More than two decades ago I decided I wanted to write novels. Working for a living kept me from aggressively pursuing that dream for almost three quarters of that time, and only when I retired did I allow the pleasure of this task to take over my life.
If you write, you are a writer, and I believe strongly that statement is true. But it is also true that most of us who write would like to have others read what we have written, and so that motley crew, of which I am a member, stalk the dream of getting one of their works published.
When I finished writing my first novel a few years ago, I was naÃ¯ve enough to believe that my end goal was in sight. Eight, one page query letters later, my ego was trounced so I went back in my hole to write my next novel, putting the first one on the shelf for some future purpose.
By writing almost every day, I believed I was getting better: better in character development, better in description of places and events, and better in putting the story in my head on to digital paper. Most important was the fact that I believed my self, and my book worthy of being published.
You should read that last sentence once again because it is the essence of what follows.
After a lot of editing on this second novel, I started sending out query letters, with a synopsis and the first twenty pages to a set of potential agents listed in the Guide to Literary Agents. 40% were not answered. 35% were answered with a form â€œno thank youâ€ letter, and the other 25% I received personal letters ranging from, â€œI like it but itâ€™s not the type of book I handle. To, â€œI like it but I am not taking on new, (read unknown) authors at this point in time.â€
The fact that the book is about a cyber attack to destroy the US banking system probably did not help my cause, since at that time we were right in the middle of the financial meltdown, as well as a nosedive in the publishing industry.
In the past I would have either given up writing for good, or just put that book on the shelf and moved on to my next story. But I didnâ€™t. And I didnâ€™t because as I said before, I felt the story was worthy of being published, so I decided I would pursue self-publishing through Amazonâ€™s Book Surge process.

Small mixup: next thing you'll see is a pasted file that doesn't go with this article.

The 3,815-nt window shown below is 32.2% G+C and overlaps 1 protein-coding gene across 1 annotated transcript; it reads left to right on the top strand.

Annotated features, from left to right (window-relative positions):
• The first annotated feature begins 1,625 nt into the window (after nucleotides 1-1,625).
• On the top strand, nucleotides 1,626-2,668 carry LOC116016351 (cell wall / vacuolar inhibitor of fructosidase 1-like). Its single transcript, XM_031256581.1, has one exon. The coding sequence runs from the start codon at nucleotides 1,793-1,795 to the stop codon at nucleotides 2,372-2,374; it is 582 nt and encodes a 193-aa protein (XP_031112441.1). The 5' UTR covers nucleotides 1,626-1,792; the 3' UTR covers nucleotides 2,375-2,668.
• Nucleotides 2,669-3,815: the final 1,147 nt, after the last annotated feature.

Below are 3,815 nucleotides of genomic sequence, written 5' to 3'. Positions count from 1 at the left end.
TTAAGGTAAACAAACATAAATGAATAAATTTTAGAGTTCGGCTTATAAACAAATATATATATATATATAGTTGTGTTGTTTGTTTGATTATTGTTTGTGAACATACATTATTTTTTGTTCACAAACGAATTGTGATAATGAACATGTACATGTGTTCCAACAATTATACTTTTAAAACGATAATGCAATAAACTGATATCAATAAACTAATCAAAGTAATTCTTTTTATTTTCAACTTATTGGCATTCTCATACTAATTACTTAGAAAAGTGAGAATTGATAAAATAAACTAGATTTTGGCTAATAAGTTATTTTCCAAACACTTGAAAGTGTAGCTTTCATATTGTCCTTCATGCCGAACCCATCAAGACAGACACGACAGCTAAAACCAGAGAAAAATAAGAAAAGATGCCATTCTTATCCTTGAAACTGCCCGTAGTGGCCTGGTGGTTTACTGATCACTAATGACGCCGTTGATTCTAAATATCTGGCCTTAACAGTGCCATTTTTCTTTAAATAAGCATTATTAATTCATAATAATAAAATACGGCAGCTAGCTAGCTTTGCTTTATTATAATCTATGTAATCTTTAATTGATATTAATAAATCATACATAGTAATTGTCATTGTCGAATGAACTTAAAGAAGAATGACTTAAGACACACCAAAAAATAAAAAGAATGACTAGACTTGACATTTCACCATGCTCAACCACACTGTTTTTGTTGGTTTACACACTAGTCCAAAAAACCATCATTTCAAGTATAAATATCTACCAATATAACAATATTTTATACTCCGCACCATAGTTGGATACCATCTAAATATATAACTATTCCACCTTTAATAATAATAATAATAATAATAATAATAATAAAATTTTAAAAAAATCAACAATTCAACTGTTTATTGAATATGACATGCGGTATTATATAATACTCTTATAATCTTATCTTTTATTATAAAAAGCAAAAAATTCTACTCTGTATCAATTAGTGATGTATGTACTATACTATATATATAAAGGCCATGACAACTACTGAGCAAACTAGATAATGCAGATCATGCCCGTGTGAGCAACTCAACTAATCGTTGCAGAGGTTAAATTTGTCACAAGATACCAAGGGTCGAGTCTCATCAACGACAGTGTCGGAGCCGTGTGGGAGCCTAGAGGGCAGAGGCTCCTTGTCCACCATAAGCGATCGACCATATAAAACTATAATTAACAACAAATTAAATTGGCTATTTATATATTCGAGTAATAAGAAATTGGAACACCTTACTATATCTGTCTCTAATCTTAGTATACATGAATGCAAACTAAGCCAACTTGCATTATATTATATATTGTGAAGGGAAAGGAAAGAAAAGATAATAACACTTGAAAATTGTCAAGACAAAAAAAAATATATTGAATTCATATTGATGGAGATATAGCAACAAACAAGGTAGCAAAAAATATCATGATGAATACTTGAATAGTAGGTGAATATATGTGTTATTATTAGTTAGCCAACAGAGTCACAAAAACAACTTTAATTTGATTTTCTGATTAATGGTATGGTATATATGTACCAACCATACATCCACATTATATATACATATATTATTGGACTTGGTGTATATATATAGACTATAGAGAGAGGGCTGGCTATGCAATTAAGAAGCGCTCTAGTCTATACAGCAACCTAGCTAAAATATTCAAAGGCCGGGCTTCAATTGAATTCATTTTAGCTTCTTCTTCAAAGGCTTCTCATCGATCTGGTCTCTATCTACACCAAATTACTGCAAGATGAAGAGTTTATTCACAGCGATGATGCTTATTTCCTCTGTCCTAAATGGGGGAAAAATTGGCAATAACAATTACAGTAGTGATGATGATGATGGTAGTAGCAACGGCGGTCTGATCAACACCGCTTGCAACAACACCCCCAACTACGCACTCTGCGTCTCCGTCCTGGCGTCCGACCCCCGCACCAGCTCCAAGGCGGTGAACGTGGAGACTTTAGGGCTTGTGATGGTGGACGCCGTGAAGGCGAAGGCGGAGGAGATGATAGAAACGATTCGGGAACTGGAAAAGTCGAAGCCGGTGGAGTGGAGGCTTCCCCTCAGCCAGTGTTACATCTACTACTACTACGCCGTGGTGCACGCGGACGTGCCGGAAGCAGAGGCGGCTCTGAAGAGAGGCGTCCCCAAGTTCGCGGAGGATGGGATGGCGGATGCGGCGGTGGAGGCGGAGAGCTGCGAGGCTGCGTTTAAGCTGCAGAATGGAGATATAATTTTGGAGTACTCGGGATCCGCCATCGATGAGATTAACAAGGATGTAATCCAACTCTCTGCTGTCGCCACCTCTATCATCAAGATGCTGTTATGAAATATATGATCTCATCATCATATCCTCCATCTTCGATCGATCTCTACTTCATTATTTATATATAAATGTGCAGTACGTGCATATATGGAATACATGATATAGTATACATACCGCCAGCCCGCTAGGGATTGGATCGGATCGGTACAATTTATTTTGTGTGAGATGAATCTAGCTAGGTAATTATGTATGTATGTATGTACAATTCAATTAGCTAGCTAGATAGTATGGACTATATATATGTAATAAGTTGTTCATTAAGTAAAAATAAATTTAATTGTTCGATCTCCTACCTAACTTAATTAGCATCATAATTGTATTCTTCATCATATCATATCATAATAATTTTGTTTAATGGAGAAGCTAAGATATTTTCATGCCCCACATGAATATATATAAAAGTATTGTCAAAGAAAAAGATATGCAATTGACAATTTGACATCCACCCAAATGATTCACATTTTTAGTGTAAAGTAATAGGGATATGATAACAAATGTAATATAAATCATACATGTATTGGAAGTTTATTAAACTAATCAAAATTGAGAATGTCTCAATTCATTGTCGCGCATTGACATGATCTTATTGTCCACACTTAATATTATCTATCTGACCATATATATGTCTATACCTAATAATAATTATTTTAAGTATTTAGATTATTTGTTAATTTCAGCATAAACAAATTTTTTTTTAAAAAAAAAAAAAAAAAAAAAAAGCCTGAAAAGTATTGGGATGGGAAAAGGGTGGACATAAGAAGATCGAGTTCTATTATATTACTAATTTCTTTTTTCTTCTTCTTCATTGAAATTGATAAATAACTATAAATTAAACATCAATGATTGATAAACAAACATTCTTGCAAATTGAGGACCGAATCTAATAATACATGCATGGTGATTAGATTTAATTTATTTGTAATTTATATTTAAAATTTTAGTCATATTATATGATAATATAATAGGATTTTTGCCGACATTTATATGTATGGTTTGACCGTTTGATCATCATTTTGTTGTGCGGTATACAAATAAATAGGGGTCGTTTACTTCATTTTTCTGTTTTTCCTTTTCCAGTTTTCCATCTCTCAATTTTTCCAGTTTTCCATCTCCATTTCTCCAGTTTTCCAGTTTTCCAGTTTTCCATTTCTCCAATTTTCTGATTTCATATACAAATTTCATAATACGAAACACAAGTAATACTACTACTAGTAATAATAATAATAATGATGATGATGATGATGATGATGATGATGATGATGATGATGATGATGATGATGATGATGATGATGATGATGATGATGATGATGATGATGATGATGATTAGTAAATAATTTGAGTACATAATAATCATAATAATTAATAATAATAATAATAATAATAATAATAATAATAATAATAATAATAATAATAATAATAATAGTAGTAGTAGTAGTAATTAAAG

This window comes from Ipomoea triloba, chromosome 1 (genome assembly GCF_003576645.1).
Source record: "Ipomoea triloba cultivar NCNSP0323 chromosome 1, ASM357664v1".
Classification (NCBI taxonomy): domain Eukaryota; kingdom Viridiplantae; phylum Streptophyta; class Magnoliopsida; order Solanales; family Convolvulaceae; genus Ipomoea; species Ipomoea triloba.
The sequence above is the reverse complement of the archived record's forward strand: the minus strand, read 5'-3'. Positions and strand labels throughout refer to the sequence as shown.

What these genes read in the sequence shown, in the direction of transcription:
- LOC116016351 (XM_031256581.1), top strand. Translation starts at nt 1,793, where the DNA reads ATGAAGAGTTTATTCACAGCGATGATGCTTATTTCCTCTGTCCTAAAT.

The book went on sale yesterday, and for anyone interested you can follow the link below.
The process was not cheap, with the main cost coming from a professional edit of an eighty-thousand word manuscript at $0.02/word, another two hundred dollars for making it available on kindle, and four hundred dollars for a professional review company called Kirkus that went out of business the week my book was available to them.
The process took four months from the time I uploaded the draft manuscript until it was available on Amazon, and half that time was caused by my iterations of the cover design.
I can tell you that without even selling a book, it has been worthwhile. The editor was extraordinarily helpful both to my ego and to my writing. The cover designers read the book and offered me a great set of options for the cover. And the book summaries they wrote for me, I felt were better than my own. I learned a lot of valuable lessons from this process that have already helped me in the editing of my third novel that I recently finished.
Iâ€™ve read some horror stories about self-publishing here on Gather, but for me I only have good to say about the process.